A lot of times, when people want to go on vacation they are into seeing the biggest and most famous cities, like New York City, Los Angeles, Chicago or Atlanta. And to be sure, they are all great places, tons of stuff to do, a lot of people watching, good sports, great food options. But, with that comes the crowds, the lines, the tourists, the expensive hotel rooms….
So, there could be a solution, what about all those little cities that pack a big punch of excitement? There are some gems all over the United States that offer arts, food, nature and some other fun options, all of which can be a bit friendlier on the budget, and provide a more relaxing experience.
As a fan of small cities, in fact, I’ve lived in two, (I’ve also lived in two big cities), I really find they provide some of the best of both worlds, the extra amenities but not all the extra people.
As a part of a new mini-series, I’ll be featuring some great small cities from a variety of sections of the United States. First up, I start local in my native New England. All of these places have some great food options, a bar scene, plenty of arts and of course, nature – hey this is New England after all.
Check out some of these smaller New England cities when you are thinking about your next vacation. Or, if you leave nearby to some of these, think about taking a day trip or a long weekend and see what it’s all about.
I might be a little biased, since I lived in Burlington, but it’s such a cool little city, well I guess its the size of a town in many other states, but we’re talking Vermont here. Burlington has got some of it all, first its snuggled right in the middle of some amazing nature.
You’ve got Lake Champlain at your doorstep for boating, fishing, and kayaking. In the winter you’re about 35 minutes from Stowe and Smugglers Notch for some skiing. There is a rail trail that runs through the city and to the surrounding areas, and of course, it has some fantastic hiking nearby. And if you want a daytrip from your vacation, drive less than 2 hours north to Montreal.
More into eating and drinking? Then check out the tours at Otter Creek, Magic Hat and Long Trail, all of which are in the surrounding towns. For some good locally sourced food and people watching stroll down Church Street its a pedestrian thoroughfare that is always buzzing with activity. Be sure to swing into some of the local bars, many nights live music is playing. For my two food tips, cheap and easy baby: the meatball sub at Radio Deli and the gravy fries at Nectar’s, that is all you need to know.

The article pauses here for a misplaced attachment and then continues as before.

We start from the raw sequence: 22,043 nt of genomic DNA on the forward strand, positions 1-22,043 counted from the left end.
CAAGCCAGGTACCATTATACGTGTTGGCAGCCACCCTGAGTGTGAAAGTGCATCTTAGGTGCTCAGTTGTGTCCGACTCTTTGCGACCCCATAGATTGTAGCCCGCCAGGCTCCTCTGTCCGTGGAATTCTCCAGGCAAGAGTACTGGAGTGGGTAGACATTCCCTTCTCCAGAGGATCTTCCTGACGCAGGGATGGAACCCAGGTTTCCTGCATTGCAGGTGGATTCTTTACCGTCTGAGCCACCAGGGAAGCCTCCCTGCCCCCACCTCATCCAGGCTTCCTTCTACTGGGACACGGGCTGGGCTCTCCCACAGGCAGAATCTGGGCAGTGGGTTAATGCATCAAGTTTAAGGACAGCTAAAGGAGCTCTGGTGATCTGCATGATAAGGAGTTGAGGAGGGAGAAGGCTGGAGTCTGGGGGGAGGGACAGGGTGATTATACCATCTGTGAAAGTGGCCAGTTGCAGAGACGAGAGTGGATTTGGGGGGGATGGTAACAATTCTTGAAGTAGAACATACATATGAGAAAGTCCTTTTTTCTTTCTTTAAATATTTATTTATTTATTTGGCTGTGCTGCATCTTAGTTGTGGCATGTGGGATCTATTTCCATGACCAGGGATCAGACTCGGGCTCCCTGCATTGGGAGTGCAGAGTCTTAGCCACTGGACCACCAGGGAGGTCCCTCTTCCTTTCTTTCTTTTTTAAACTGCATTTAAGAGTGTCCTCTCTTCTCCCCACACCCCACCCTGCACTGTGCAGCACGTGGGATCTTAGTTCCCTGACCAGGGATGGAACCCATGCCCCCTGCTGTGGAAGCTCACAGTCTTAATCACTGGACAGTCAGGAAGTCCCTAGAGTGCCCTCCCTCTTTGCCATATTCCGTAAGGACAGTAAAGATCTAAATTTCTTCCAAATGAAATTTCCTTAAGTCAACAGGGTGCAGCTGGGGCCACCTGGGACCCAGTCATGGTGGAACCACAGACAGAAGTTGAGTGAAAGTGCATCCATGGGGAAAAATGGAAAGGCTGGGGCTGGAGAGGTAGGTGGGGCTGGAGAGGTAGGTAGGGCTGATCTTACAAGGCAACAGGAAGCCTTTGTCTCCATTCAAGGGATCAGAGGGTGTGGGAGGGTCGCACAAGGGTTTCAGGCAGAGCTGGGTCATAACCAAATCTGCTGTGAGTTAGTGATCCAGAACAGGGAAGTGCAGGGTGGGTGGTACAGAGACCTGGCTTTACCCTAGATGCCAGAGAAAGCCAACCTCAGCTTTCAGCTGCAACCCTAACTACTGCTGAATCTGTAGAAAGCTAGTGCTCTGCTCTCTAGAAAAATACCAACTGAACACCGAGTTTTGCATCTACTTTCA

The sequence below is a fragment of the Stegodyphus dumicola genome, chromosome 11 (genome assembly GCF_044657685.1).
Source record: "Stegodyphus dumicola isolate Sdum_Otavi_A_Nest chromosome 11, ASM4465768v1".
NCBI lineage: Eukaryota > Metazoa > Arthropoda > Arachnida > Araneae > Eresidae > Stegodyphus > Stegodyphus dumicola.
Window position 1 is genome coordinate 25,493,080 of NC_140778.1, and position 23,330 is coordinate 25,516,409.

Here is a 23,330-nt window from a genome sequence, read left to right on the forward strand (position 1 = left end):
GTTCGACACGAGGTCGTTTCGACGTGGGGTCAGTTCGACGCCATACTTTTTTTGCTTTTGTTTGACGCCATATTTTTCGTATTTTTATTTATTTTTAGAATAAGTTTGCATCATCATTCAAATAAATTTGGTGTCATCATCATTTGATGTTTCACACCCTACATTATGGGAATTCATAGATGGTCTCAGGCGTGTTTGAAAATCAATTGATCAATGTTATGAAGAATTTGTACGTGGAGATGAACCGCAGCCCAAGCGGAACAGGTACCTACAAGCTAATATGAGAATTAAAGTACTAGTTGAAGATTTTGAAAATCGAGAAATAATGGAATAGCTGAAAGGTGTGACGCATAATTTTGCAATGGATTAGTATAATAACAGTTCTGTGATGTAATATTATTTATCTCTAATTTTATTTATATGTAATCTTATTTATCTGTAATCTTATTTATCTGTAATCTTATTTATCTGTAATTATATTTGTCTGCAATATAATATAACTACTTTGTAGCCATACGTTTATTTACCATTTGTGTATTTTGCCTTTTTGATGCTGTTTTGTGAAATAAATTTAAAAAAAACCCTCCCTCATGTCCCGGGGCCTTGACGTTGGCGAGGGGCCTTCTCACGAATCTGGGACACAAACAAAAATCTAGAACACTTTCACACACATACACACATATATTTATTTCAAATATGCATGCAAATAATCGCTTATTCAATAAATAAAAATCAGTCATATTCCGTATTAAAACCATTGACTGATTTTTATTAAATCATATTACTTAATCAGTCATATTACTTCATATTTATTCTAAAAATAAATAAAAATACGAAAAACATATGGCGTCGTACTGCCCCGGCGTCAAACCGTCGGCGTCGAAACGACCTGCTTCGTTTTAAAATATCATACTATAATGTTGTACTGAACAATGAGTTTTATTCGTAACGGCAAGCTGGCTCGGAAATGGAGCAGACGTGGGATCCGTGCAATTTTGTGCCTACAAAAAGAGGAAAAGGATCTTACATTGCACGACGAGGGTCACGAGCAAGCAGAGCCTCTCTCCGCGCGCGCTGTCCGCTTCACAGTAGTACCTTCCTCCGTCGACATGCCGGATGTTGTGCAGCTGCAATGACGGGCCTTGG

Some say that Portland is the biggest little foodie town in America, I mean Jesus, even Anthony Bourdian did a No Reservations there! I’m planning on making a pilgrimage there myself this fall to eat the famous fries and milkshakes at Duckfat. Of course, we all know that the seafood in Maine is where it’s at, and more often than not, you can get a fantastic lobster or clam roll at any shack on the side of the road around Portland.
If you’re there in the summer and fall, check out the Portland Sea Dogs, the Boston Red Sox AA team for a little bit of baseball on the cheap. You can also check out the Maine Red Claws, the Boston Celtics Developmental League team who play their home games in the Portland Exposition Center. Or if you are looking to be a bit more involved in the sports, hop out on a half day deep sea fishing tour out of the harbor.
Portland also has a great little cobblestoned area called the Old Port. It’s filled with taverns, breweries, restaurants and lots of boutique shopping. You could easily spend at least half a day just wandering around in and out of the shops. Then of course, there is the beautiful ocean views, all in all, not to shabby.